What Are Defense Mechanisms?
Defense mechanisms aren’t inherently bad—they can allow people to navigate painful experiences or channel their energy more productively. They become problematic, however, when applied too frequently or for too long.
The concept arose from the work of Sigmund Freud and his daughter Anna. Freud’s framework has proven nearly impossible to empirically validate, and his methods are no longer widely used in therapy. Still, his theories spurred the growth of psychology, and some of his ideas—like defense mechanisms—still stand today. Identifying when a patient employs a defense mechanism, such as projection, for instance, can be a helpful catalyst in the therapeutic process.
Schools of therapy other than Freud's psychoanalytic approach, such as cognitive behavioral therapy, observe similar tendencies and behaviors but attribute them to irrational beliefs rather than the unconscious. The overarching idea that people act out inner conflicts in specific ways still seems to be valid.
Defense mechanisms are rooted in Freud’s theory of personality. According to his model, the mind has three dueling forces: the id (unconscious and primitive urges for food, comfort, and sex), the superego (a partly conscious drive toward moral and social values), and the ego (a partly conscious force that moderates the id and superego).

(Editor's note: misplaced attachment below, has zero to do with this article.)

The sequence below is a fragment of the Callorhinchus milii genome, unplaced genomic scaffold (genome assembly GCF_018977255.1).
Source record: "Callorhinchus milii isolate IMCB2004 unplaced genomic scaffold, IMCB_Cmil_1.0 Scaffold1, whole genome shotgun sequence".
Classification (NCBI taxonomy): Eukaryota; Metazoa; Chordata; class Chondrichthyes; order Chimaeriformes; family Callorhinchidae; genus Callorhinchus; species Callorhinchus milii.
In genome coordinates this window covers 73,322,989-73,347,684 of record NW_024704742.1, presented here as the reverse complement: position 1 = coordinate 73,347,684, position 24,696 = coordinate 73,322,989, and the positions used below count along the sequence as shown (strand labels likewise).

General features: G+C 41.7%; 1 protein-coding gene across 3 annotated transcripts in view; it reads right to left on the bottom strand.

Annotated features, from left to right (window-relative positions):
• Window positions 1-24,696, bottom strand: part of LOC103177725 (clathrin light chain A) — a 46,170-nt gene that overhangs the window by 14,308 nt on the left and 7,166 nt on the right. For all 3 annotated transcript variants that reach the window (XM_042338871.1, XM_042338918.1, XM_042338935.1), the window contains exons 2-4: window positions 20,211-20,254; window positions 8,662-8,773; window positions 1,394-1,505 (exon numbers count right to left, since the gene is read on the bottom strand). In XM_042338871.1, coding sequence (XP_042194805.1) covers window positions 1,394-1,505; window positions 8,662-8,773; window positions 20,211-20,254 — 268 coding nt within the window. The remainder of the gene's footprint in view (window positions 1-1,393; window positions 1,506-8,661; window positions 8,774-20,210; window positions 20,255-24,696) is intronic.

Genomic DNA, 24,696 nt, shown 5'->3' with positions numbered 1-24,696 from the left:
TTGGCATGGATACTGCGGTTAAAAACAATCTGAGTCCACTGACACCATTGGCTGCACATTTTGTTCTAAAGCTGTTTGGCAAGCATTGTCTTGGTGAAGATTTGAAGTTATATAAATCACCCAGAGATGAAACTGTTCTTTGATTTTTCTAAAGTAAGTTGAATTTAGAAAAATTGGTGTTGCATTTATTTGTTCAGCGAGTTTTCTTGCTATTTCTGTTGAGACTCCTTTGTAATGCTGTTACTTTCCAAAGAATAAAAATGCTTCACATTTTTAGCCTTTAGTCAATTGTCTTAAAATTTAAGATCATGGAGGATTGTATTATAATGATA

Anxiety, in this paradigm, emerges when the needs of the id clash with the needs of the superego. To mitigate the tension, the ego deploys strategies of self-deception to avoid the discomfort. The unacceptable thought or emotion may be denied, for example, or rationalized or projected onto someone else.
8 Major Defense Mechanisms
Projection: Attributing one’s unacceptable feelings or desires to someone else.
Denial: Refusing to recognize or acknowledge real facts or experiences that would lead to anxiety. For example, if someone with substance use disorder doesn't see his problem.
Repression: Blocking difficult thoughts from entering into consciousness, such as a trauma survivor shutting out a tragic experience.
Rationalization: Justifying a mistake or problematic feeling with seemingly logical reasons or explanations.
Displacement: Redirecting an emotional reaction from the rightful recipient to another person altogether. For example, if a manager screams at an employee, the employee doesn't scream back—but the employee may yell at her partner later that night.
Reaction Formation: Behaving or expressing the opposite of one’s true feelings. For instance, a man who feels insecure about his masculinity might act overly aggressive.
Sublimation: Channeling sexual or unacceptable urges into a productive outlet.